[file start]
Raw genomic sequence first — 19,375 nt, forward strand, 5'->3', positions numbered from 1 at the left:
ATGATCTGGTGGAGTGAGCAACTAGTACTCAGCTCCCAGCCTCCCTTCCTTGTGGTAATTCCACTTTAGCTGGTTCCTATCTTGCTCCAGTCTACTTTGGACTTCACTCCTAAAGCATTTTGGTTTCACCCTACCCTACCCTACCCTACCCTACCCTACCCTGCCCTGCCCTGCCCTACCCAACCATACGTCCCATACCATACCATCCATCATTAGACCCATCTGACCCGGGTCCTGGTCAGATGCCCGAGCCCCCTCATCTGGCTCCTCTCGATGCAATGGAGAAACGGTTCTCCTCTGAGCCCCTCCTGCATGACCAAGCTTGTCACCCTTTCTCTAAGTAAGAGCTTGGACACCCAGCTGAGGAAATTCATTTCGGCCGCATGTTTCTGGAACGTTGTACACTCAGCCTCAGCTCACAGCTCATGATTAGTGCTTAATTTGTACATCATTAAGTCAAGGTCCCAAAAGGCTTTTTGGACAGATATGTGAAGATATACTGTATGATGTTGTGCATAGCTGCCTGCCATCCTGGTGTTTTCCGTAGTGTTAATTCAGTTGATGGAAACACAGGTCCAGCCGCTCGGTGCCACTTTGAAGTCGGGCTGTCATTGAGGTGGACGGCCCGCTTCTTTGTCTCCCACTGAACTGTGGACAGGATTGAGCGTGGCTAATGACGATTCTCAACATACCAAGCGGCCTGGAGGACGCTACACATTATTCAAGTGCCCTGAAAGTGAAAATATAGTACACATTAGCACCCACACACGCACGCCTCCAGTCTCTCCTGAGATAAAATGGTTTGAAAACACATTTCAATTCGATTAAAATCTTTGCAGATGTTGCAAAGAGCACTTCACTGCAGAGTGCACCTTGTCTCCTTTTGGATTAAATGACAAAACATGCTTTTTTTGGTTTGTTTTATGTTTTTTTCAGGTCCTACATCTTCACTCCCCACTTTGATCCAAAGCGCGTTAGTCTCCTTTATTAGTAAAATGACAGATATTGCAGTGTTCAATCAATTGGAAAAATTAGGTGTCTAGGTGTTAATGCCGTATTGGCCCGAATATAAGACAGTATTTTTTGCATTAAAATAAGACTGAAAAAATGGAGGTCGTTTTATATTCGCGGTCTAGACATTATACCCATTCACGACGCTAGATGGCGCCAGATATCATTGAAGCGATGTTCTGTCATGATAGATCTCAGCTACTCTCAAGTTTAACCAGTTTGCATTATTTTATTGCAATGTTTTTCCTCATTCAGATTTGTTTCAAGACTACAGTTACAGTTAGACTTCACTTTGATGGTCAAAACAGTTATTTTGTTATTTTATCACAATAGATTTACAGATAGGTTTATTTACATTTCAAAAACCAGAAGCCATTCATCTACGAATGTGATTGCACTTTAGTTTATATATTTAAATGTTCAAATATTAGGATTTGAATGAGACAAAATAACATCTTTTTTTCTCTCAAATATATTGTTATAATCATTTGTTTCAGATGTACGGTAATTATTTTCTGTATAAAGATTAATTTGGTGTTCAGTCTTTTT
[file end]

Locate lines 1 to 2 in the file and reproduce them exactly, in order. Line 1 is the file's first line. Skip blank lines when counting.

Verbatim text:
Raw genomic sequence first — 19,375 nt, forward strand, 5'->3', positions numbered from 1 at the left:
ATGATCTGGTGGAGTGAGCAACTAGTACTCAGCTCCCAGCCTCCCTTCCTTGTGGTAATTCCACTTTAGCTGGTTCCTATCTTGCTCCAGTCTACTTTGGACTTCACTCCTAAAGCATTTTGGTTTCACCCTACCCTACCCTACCCTACCCTACCCTACCCTGCCCTGCCCTGCCCTACCCAACCATACGTCCCATACCATACCATCCATCATTAGACCCATCTGACCCGGGTCCTGGTCAGATGCCCGAGCCCCCTCATCTGGCTCCTCTCGATGCAATGGAGAAACGGTTCTCCTCTGAGCCCCTCCTGCATGACCAAGCTTGTCACCCTTTCTCTAAGTAAGAGCTTGGACACCCAGCTGAGGAAATTCATTTCGGCCGCATGTTTCTGGAACGTTGTACACTCAGCCTCAGCTCACAGCTCATGATTAGTGCTTAATTTGTACATCATTAAGTCAAGGTCCCAAAAGGCTTTTTGGACAGATATGTGAAGATATACTGTATGATGTTGTGCATAGCTGCCTGCCATCCTGGTGTTTTCCGTAGTGTTAATTCAGTTGATGGAAACACAGGTCCAGCCGCTCGGTGCCACTTTGAAGTCGGGCTGTCATTGAGGTGGACGGCCCGCTTCTTTGTCTCCCACTGAACTGTGGACAGGATTGAGCGTGGCTAATGACGATTCTCAACATACCAAGCGGCCTGGAGGACGCTACACATTATTCAAGTGCCCTGAAAGTGAAAATATAGTACACATTAGCACCCACACACGCACGCCTCCAGTCTCTCCTGAGATAAAATGGTTTGAAAACACATTTCAATTCGATTAAAATCTTTGCAGATGTTGCAAAGAGCACTTCACTGCAGAGTGCACCTTGTCTCCTTTTGGATTAAATGACAAAACATGCTTTTTTTGGTTTGTTTTATGTTTTTTTCAGGTCCTACATCTTCACTCCCCACTTTGATCCAAAGCGCGTTAGTCTCCTTTATTAGTAAAATGACAGATATTGCAGTGTTCAATCAATTGGAAAAATTAGGTGTCTAGGTGTTAATGCCGTATTGGCCCGAATATAAGACAGTATTTTTTGCATTAAAATAAGACTGAAAAAATGGAGGTCGTTTTATATTCGCGGTCTAGACATTATACCCATTCACGACGCTAGATGGCGCCAGATATCATTGAAGCGATGTTCTGTCATGATAGATCTCAGCTACTCTCAAGTTTAACCAGTTTGCATTATTTTATTGCAATGTTTTTCCTCATTCAGATTTGTTTCAAGACTACAGTTACAGTTAGACTTCACTTTGATGGTCAAAACAGTTATTTTGTTATTTTATCACAATAGATTTACAGATAGGTTTATTTACATTTCAAAAACCAGAAGCCATTCATCTACGAATGTGATTGCACTTTAGTTTATATATTTAAATGTTCAAATATTAGGATTTGAATGAGACAAAATAACATCTTTTTTTCTCTCAAATATATTGTTATAATCATTTGTTTCAGATGTACGGTAATTATTTTCTGTATAAAGATTAATTTGGTGTTCAGTCTTTTT